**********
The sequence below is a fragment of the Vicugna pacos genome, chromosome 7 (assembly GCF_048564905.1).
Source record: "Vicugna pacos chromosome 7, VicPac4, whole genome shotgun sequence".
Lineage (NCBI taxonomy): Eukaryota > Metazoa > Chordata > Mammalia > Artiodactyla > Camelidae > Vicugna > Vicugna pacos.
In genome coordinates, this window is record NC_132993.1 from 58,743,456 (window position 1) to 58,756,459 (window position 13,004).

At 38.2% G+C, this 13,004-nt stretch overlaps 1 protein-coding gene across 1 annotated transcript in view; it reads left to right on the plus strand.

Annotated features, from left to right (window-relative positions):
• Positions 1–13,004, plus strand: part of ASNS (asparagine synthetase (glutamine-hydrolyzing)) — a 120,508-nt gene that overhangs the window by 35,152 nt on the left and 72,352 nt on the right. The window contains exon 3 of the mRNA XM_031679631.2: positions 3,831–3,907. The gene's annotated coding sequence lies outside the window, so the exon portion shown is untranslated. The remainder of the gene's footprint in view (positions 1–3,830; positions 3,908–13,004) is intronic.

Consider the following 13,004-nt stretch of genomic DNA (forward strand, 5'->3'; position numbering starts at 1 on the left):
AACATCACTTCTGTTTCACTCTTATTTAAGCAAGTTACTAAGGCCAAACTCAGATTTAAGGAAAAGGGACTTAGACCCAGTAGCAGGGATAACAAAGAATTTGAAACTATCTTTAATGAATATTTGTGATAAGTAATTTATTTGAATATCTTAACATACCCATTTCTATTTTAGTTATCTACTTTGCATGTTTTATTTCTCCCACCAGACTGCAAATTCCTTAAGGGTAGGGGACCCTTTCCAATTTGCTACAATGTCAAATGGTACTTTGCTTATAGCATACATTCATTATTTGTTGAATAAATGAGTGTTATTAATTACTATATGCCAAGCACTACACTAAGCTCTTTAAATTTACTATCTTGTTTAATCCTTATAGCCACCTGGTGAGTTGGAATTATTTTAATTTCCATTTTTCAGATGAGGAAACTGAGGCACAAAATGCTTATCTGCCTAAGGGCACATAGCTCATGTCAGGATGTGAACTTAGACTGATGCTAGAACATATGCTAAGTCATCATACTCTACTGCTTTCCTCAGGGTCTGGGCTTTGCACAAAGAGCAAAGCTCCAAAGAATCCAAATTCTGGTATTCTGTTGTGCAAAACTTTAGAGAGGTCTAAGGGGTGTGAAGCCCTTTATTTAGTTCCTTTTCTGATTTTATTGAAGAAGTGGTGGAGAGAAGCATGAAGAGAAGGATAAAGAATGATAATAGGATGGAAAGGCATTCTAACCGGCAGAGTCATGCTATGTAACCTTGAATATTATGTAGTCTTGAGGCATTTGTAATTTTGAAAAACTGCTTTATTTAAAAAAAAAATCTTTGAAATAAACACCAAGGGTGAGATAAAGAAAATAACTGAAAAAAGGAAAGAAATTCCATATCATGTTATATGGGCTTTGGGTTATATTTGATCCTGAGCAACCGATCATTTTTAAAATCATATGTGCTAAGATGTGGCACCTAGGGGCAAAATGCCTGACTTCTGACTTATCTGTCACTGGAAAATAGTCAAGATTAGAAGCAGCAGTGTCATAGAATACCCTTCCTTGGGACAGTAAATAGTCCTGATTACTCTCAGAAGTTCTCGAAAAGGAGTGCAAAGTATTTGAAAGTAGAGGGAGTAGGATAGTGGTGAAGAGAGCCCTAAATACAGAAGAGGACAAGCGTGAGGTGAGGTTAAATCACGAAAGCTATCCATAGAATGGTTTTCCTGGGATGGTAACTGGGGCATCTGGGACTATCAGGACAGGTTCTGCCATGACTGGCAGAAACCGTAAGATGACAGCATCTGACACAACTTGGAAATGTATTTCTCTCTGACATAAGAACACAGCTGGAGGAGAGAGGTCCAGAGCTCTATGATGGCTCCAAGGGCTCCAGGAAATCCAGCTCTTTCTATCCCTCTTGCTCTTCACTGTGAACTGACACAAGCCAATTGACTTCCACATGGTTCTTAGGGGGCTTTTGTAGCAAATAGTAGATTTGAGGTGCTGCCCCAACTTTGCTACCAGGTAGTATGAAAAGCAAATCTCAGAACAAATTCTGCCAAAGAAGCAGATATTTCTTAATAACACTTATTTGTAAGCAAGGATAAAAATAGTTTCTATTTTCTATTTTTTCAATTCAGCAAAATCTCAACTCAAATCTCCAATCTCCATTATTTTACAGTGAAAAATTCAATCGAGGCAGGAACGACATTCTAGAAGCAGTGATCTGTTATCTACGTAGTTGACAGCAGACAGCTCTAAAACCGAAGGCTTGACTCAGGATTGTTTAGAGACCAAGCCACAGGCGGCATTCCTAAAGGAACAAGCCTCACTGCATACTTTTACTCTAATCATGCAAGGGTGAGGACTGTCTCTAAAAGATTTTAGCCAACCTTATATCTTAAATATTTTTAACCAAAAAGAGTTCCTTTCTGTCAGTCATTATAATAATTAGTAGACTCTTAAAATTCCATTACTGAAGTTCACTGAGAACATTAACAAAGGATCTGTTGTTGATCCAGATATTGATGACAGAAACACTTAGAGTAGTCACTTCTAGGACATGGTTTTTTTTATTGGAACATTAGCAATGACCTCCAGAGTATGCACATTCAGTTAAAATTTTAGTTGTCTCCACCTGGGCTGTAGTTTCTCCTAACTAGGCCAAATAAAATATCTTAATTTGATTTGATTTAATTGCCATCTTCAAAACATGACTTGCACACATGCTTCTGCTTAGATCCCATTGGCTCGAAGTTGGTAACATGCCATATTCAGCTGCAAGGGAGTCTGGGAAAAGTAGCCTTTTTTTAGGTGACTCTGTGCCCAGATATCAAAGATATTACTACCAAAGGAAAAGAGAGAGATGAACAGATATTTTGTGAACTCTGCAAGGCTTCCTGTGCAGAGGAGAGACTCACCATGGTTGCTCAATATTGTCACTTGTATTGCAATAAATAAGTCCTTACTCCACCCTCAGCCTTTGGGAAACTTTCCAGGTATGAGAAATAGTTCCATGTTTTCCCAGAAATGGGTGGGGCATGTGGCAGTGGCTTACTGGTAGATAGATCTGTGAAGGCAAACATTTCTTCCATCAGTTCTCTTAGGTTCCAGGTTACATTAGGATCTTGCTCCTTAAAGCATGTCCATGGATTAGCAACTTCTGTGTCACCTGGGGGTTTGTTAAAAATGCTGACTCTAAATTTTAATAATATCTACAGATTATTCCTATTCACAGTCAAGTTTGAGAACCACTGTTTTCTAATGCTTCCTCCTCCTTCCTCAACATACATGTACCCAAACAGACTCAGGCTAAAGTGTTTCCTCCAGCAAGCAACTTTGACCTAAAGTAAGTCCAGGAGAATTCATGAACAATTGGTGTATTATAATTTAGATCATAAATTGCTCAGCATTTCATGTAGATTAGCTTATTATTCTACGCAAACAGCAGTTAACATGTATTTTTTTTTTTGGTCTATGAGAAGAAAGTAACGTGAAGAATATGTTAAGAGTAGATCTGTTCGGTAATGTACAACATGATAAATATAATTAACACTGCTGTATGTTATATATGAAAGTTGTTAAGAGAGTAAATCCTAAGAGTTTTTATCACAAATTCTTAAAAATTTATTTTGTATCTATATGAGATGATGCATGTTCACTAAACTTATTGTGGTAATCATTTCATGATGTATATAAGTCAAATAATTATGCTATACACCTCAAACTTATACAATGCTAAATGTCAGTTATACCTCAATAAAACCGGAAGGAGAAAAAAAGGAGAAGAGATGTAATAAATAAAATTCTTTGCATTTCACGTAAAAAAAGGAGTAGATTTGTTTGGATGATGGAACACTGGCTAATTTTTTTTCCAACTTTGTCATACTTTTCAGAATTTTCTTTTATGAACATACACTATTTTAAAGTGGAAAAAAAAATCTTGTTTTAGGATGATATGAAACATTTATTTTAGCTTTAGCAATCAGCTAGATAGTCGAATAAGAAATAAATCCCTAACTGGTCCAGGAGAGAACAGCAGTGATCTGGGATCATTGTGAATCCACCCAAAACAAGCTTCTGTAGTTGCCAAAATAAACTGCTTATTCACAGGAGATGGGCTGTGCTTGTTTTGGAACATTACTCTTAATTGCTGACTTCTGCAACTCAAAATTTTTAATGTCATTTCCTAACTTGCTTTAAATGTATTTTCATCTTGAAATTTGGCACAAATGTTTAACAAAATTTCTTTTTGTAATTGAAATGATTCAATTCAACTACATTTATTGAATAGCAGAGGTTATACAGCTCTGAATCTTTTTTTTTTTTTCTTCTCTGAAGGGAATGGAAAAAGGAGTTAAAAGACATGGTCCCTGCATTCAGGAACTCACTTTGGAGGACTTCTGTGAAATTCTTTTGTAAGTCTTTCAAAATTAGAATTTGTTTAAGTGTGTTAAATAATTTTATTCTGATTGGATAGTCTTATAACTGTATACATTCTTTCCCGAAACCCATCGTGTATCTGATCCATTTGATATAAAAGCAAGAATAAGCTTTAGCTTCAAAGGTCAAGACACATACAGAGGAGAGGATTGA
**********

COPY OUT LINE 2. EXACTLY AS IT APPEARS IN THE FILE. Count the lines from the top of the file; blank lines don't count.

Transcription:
Source record: "Vicugna pacos chromosome 7, VicPac4, whole genome shotgun sequence".